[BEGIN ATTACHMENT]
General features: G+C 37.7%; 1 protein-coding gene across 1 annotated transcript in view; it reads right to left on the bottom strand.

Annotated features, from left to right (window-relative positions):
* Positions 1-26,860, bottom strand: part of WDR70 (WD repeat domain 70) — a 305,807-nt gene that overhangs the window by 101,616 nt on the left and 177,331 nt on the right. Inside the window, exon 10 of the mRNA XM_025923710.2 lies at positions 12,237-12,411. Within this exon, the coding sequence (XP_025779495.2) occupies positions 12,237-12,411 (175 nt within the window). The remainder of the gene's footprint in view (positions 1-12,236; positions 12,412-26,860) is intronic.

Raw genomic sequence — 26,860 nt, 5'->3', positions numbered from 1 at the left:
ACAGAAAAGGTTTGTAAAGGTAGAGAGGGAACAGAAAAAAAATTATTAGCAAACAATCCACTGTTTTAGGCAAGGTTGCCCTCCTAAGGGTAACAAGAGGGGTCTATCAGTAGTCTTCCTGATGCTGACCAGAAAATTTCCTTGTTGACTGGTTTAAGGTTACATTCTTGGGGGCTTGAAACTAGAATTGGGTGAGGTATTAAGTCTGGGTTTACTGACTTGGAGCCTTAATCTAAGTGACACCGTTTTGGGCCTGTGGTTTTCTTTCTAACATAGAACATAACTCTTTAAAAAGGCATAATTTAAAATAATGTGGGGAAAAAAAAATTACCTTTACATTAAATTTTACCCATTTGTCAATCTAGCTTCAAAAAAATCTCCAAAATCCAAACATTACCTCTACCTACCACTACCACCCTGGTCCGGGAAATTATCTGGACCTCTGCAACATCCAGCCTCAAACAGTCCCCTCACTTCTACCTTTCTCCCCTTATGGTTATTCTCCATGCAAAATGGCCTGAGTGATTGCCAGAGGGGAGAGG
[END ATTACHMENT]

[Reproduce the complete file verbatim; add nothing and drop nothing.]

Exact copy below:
General features: G+C 37.7%; 1 protein-coding gene across 1 annotated transcript in view; it reads right to left on the bottom strand.

Annotated features, from left to right (window-relative positions):
* Positions 1-26,860, bottom strand: part of WDR70 (WD repeat domain 70) — a 305,807-nt gene that overhangs the window by 101,616 nt on the left and 177,331 nt on the right. Inside the window, exon 10 of the mRNA XM_025923710.2 lies at positions 12,237-12,411. Within this exon, the coding sequence (XP_025779495.2) occupies positions 12,237-12,411 (175 nt within the window). The remainder of the gene's footprint in view (positions 1-12,236; positions 12,412-26,860) is intronic.

Raw genomic sequence — 26,860 nt, 5'->3', positions numbered from 1 at the left:
ACAGAAAAGGTTTGTAAAGGTAGAGAGGGAACAGAAAAAAAATTATTAGCAAACAATCCACTGTTTTAGGCAAGGTTGCCCTCCTAAGGGTAACAAGAGGGGTCTATCAGTAGTCTTCCTGATGCTGACCAGAAAATTTCCTTGTTGACTGGTTTAAGGTTACATTCTTGGGGGCTTGAAACTAGAATTGGGTGAGGTATTAAGTCTGGGTTTACTGACTTGGAGCCTTAATCTAAGTGACACCGTTTTGGGCCTGTGGTTTTCTTTCTAACATAGAACATAACTCTTTAAAAAGGCATAATTTAAAATAATGTGGGGAAAAAAAAATTACCTTTACATTAAATTTTACCCATTTGTCAATCTAGCTTCAAAAAAATCTCCAAAATCCAAACATTACCTCTACCTACCACTACCACCCTGGTCCGGGAAATTATCTGGACCTCTGCAACATCCAGCCTCAAACAGTCCCCTCACTTCTACCTTTCTCCCCTTATGGTTATTCTCCATGCAAAATGGCCTGAGTGATTGCCAGAGGGGAGAGG